Marcos Declares Philippines Shall Be 'Moderately Prosperous' by 2040 at UN

During his world debut at the United Nations General Assembly.
IMAGE RADIO TELEVISION MALACAÑANG

Speaking for the first time at the United Nations General Assembly, President Ferdinand "Bongbong" Marcos Jr. detailed some of his short-term and long-term plans for the Philippines in a 20-minute speech before the council.

“With steady investment in food [security], public health, education, and other social services, we expect to become a moderately prosperous country by 2040,” he said. “I am confident that we will achieve this vision.”

Currently, the World Bank sees the Philippines as a lower middle-income economy, joining the ranks of neighboring countries like Vietnam and Indonesia. For comparison, Southeast Asian countries like Malaysia and Thailand joined China in the upper-middle income country category.

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We may want to look at the Philippines' gross national income (GNI) for context. GNI is a good barometer for national development as it tracks the total income generated by a country's citizens around the world.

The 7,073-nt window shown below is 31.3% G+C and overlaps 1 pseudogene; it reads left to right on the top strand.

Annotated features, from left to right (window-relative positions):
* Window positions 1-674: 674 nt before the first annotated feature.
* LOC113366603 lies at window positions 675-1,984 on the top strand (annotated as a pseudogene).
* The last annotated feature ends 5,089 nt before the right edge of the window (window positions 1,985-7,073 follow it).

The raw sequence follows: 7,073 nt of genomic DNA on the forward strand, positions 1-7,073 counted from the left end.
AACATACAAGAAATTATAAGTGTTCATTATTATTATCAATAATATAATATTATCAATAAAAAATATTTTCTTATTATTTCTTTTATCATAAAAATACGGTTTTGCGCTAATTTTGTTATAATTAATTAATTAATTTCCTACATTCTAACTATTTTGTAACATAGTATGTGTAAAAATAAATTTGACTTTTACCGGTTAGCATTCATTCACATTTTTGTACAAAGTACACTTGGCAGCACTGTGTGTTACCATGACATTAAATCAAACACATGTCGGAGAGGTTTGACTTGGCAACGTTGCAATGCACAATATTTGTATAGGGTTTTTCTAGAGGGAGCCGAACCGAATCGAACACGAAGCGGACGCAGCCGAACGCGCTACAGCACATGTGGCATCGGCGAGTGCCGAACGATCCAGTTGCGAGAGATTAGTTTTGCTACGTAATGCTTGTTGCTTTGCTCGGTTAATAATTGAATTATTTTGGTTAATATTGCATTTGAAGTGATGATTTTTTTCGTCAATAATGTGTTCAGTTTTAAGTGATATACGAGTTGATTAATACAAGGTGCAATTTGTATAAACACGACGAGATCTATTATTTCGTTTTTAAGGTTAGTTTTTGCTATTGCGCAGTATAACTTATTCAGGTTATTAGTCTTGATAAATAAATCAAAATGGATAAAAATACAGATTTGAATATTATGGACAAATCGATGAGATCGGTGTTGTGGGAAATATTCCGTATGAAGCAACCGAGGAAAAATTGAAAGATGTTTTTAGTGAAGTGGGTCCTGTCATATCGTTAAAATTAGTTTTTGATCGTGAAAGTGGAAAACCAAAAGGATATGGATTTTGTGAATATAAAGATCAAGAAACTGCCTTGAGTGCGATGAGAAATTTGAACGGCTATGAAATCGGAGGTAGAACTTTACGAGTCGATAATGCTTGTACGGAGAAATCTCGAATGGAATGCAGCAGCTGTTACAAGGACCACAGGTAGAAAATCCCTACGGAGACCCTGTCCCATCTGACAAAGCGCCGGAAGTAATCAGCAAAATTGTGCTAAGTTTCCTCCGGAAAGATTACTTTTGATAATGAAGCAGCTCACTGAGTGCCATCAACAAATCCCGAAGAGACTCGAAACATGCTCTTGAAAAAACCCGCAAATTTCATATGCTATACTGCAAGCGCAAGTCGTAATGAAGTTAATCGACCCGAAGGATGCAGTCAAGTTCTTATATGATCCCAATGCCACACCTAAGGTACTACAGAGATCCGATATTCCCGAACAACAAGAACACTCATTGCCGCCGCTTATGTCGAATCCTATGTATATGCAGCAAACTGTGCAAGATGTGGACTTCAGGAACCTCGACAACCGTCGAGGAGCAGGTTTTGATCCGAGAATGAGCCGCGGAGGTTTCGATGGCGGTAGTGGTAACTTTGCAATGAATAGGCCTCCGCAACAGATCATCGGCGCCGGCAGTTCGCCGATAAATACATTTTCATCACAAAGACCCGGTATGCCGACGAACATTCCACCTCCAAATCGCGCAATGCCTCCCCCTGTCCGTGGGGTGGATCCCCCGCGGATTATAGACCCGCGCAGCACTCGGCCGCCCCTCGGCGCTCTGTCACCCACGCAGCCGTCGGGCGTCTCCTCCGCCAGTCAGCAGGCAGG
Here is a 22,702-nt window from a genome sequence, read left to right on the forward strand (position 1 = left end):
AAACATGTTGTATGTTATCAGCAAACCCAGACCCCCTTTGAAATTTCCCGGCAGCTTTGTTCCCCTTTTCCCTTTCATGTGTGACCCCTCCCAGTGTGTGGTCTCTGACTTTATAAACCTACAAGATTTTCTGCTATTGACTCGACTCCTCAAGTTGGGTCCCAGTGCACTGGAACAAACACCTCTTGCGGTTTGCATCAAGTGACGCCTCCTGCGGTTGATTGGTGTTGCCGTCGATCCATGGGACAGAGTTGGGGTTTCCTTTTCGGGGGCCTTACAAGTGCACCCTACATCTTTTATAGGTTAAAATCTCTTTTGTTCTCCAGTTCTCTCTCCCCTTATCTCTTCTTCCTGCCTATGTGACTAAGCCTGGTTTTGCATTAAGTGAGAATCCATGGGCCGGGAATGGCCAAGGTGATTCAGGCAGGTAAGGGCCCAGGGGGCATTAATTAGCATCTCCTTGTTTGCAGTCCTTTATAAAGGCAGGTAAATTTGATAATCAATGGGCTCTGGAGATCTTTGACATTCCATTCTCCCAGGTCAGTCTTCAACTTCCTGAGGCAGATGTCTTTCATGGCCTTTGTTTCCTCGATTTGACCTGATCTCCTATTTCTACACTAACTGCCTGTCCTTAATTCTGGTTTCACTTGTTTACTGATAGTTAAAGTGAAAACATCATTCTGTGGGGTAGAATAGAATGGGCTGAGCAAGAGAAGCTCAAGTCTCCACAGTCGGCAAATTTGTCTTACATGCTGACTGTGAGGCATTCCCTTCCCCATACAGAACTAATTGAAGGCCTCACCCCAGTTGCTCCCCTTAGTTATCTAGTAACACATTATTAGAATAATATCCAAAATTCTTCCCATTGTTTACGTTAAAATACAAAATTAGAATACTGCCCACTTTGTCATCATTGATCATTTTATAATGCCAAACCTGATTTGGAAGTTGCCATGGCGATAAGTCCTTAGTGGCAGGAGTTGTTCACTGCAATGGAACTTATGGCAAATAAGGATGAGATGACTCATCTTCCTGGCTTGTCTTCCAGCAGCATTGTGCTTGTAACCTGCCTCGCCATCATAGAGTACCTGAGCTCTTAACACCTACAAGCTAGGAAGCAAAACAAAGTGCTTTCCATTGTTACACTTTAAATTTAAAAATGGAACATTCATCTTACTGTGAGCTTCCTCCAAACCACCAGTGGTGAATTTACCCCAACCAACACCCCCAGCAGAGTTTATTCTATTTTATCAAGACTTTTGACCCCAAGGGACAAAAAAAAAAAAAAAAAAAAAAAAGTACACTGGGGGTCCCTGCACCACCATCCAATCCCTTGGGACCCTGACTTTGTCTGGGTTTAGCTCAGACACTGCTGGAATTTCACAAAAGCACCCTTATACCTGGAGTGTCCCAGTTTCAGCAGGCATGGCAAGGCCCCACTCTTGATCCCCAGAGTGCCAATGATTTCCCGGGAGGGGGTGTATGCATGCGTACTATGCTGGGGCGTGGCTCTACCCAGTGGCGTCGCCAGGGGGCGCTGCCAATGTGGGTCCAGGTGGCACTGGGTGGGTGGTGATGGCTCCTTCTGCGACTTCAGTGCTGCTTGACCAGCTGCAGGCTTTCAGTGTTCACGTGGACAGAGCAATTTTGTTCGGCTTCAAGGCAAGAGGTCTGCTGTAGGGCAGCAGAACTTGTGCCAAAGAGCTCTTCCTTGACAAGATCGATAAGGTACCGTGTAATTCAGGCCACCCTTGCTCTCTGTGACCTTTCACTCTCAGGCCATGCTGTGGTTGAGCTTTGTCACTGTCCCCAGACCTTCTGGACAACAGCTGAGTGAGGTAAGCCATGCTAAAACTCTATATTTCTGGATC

The Philippines' GNI per capita in 2021 remained below the $3,850 it achieved back in 2019. World Bank data from July 1 shows that the GNI per capita for the Philippines was at $3,640 in 2021. This was due, in large part, to the pandemic, which had the country's GNI per capita fall to $3,430 back in 2020. The new GNI threshold is at $4,256 to $13,205. 

But Marcos stressed that the country remains on track to reach upper middle-income status by next year. The president claimed that this can be achievable through what he calls a "global environment."

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“The achievement of our national ambition requires a global environment that creates conditions that allow all nations, including ours, to thrive in peace,” Marcos added. “We need the United Nations to continue to work. And we, the Philippines, are determined to be part of that solution.”

Among the other talking points of Marcos' speech included a "friendly" foreign policy, racism among immigrants and refugees, agriculture, and the country's bid for the Security Council.

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